The journey from
8th grade to graduation
The journey from
8th grade to graduation
Kids are spending more time than ever in front of screens, and it may be inhibiting their ability to recognize emotions, according to new research out of the University of California, Los Angeles. The study, published in the journal Computers in Human Behavior, found that sixth-graders who went five days without exposure to technology were significantly better at reading human emotions than kids who had regular access to phones, televisions and computers. Read More
School started for most North Texas kids on Monday. But not everyone was there on the first day or the second or even the third. Getting every single student to show up is tough. In many districts, students keep trickling in days and even weeks later. A Dallas ISD official explains what keeps some kids away. Read More
Producer Dianna Douglas will help KERA bring the voices of North Texas students to the radio and to the web through our new project, the KERA Yearbook. We’re exploring the forces in teenagers’ lives that affect how they perform in high school, and whether they finish. Read More
Every year, more than 600 refugee students are enrolled in Dallas schools. Many of them live in the Vickery Meadow neighborhood in Northeast Dallas. Monday morning, on the first day of class, some parents learned how to walk their kids to the bus stop and to school. Read More
North Dallas High School is home to about 100 homeless kids because it’s near three homeless shelters and organizations that serve families in need. One of those students is a 17-year-old senior who temporarily lives in Oak Cliff. Read More
On his first day as a high school principal, Josh Delich must have covered three miles before breakfast. He ran up and down the steps of Polytechnic High in Fort Worth -- through libraries, gyms, and the cafeteria --greeting students, encouraging his teachers, and helping the parents who were registering kids at the last minute. Read More
Today’s the first day of public school in Texas, and for at least one teacher, it’ll be a day of many firsts. Michael Latorre, a veteran teacher who was born in Puerto Rico, got his alternative certification to teach Spanish. And today, he makes his Dallas teaching debut at Pinkston High School.
Monday is the first day back to school for many students across North Texas. Help KERA mark the big day!
How much are parents around the country spending on back-to-school supplies? According to the U.S. Department of Commerce, Americans will drop about $8.6 billion this month on pens, notebooks, lunch boxes and more. NPR’s new education blog took a closer look at those costs by surveying nine schools around the country, including Atherton Elementary in Arlington. It checked each school’s recommended “supply list” for first, third and fifth graders. The verdict? Arlington tops the informal survey — supplies for an Atherton third grader will cost $122.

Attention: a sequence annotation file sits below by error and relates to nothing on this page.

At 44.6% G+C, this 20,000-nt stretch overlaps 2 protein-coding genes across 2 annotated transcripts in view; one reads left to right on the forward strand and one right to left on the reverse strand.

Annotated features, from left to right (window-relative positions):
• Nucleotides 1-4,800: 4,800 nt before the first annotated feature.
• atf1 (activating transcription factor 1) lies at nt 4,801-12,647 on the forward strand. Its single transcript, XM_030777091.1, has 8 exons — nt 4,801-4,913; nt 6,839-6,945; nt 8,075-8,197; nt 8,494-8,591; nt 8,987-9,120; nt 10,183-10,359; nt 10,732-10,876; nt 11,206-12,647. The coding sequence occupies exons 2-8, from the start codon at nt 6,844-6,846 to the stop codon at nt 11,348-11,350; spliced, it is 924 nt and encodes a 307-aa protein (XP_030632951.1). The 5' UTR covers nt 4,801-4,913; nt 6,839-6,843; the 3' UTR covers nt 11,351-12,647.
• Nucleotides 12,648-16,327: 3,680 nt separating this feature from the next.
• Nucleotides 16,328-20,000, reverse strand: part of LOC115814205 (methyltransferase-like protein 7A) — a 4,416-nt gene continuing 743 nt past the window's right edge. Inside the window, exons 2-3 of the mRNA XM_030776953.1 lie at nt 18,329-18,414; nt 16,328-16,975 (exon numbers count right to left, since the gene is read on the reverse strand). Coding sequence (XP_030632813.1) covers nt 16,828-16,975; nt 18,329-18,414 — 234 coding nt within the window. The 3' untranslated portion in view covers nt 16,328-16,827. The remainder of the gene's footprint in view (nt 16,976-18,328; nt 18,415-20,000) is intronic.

At age 4, many young children are just beginning to explore their artistic style. The kid I used to babysit in high school preferred self-portraits, undoubtedly inspired by the later works of Joan Miro. My cousin, a prolific young artist, worked almost exclusively on still lifes of 18-wheelers. These early works may be good for more than decorating your refrigerator and cubicle, researchers say. There appears to be an association, though a modest one, between how a child draws at 4 and her thinking skills at 14, according to a study published in the journal Psychological Science. Read More
Stella M. Chávez is KERA’s education reporter/blogger. Stella’s journalism roots are deep: She spent a decade and a half in newspapers – including seven years at The Dallas Morning News, where she covered education and won the Livingston Award for National Reporting, which is given annually to the best journalists across the country under age 35. The award-winning entry was “Yolanda’s Crossing,” a seven-part DMN series she co-wrote that reconstructs the 5,000-mile journey of a young Mexican sexual-abuse victim from a small Oaxacan village to Dallas. For the last two years, she worked for the U.S. Department of Health and Human Services, where she was part of the agency’s outreach efforts on the Affordable Care Act and ran the regional office’s social media efforts. In her spare time, she enjoys running, biking and writing. She also spends a lot of time caring for her mom.
Bill Zeeble has been a full-time reporter at KERA since 1992, covering everything from medicine to the Mavericks and education to environmental issues. He’s won numerous awards over the years, with top honors from the Dallas Press Club, Texas Medical Association, the Dallas and Texas Bar Associations, the American Diabetes Association and a national health reporting grant from the Kaiser Family Foundation. His radio pieces have aired on nearly every national news show carried on KERA, from NPR and American Public Media to the BBC. Zeeble, a native of the Philadelphia area, has worked in public radio in the Chicago area, Corpus Christi and New Orleans. He spends time working with NPR to teach students how to do radio journalism. He and his wife have 2 dogs and 2 cats, adopted and rescued.
Class of ’17 is a five-year KERA News project to explore the world of education – particularly the road to graduation – through the eyes of a diverse group of young North Texans. We’ll follow these kids through the crucial transition from 8th grade to high school, then all the way to senior year and graduation – or whatever comes after school. We’ll also chart the latest education news, research and techniques. And just like high school, we’ll have a little fun along the way. It’s all part of KERA’s American Graduate initiative, a national public broadcasting effort to explore the dropout crisis. And you can have a voice in the Class of ’17 – tweet #KERAClassof17.